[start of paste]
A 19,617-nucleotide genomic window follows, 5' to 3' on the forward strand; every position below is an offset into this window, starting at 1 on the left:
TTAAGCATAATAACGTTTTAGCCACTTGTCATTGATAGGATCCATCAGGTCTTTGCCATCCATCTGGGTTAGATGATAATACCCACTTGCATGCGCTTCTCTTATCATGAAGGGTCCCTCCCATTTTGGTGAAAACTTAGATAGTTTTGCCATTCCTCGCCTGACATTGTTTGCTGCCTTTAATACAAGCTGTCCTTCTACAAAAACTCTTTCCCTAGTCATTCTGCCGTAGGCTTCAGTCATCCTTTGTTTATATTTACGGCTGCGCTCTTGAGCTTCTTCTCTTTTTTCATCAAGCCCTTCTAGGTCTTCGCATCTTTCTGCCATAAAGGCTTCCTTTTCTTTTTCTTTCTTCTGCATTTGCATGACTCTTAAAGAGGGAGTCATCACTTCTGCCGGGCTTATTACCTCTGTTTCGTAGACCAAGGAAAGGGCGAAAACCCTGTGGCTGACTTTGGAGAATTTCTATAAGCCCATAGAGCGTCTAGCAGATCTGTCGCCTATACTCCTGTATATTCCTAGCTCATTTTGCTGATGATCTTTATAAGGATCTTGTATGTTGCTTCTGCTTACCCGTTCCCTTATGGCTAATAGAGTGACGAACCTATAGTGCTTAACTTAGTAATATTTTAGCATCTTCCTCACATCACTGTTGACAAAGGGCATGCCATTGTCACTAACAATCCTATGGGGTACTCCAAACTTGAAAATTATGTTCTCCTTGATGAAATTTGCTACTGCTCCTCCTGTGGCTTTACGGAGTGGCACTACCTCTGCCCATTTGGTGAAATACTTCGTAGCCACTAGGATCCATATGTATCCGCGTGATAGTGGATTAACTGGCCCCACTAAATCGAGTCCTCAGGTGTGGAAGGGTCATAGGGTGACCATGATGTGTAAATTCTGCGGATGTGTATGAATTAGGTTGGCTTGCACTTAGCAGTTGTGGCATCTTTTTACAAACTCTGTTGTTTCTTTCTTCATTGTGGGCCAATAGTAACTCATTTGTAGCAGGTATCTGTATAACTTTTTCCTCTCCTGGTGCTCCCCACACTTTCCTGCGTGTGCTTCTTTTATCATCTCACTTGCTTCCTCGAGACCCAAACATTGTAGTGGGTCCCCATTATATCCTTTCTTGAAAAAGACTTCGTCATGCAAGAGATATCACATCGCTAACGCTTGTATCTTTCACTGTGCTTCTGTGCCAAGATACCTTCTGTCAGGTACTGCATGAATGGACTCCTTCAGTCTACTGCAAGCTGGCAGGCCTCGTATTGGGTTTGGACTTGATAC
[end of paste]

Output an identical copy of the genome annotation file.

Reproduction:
A 19,617-nucleotide genomic window follows, 5' to 3' on the forward strand; every position below is an offset into this window, starting at 1 on the left:
TTAAGCATAATAACGTTTTAGCCACTTGTCATTGATAGGATCCATCAGGTCTTTGCCATCCATCTGGGTTAGATGATAATACCCACTTGCATGCGCTTCTCTTATCATGAAGGGTCCCTCCCATTTTGGTGAAAACTTAGATAGTTTTGCCATTCCTCGCCTGACATTGTTTGCTGCCTTTAATACAAGCTGTCCTTCTACAAAAACTCTTTCCCTAGTCATTCTGCCGTAGGCTTCAGTCATCCTTTGTTTATATTTACGGCTGCGCTCTTGAGCTTCTTCTCTTTTTTCATCAAGCCCTTCTAGGTCTTCGCATCTTTCTGCCATAAAGGCTTCCTTTTCTTTTTCTTTCTTCTGCATTTGCATGACTCTTAAAGAGGGAGTCATCACTTCTGCCGGGCTTATTACCTCTGTTTCGTAGACCAAGGAAAGGGCGAAAACCCTGTGGCTGACTTTGGAGAATTTCTATAAGCCCATAGAGCGTCTAGCAGATCTGTCGCCTATACTCCTGTATATTCCTAGCTCATTTTGCTGATGATCTTTATAAGGATCTTGTATGTTGCTTCTGCTTACCCGTTCCCTTATGGCTAATAGAGTGACGAACCTATAGTGCTTAACTTAGTAATATTTTAGCATCTTCCTCACATCACTGTTGACAAAGGGCATGCCATTGTCACTAACAATCCTATGGGGTACTCCAAACTTGAAAATTATGTTCTCCTTGATGAAATTTGCTACTGCTCCTCCTGTGGCTTTACGGAGTGGCACTACCTCTGCCCATTTGGTGAAATACTTCGTAGCCACTAGGATCCATATGTATCCGCGTGATAGTGGATTAACTGGCCCCACTAAATCGAGTCCTCAGGTGTGGAAGGGTCATAGGGTGACCATGATGTGTAAATTCTGCGGATGTGTATGAATTAGGTTGGCTTGCACTTAGCAGTTGTGGCATCTTTTTACAAACTCTGTTGTTTCTTTCTTCATTGTGGGCCAATAGTAACTCATTTGTAGCAGGTATCTGTATAACTTTTTCCTCTCCTGGTGCTCCCCACACTTTCCTGCGTGTGCTTCTTTTATCATCTCACTTGCTTCCTCGAGACCCAAACATTGTAGTGGGTCCCCATTATATCCTTTCTTGAAAAAGACTTCGTCATGCAAGAGATATCACATCGCTAACGCTTGTATCTTTCACTGTGCTTCTGTGCCAAGATACCTTCTGTCAGGTACTGCATGAATGGACTCCTTCAGTCTACTGCAAGCTGGCAGGCCTCGTATTGGGTTTGGACTTGATAC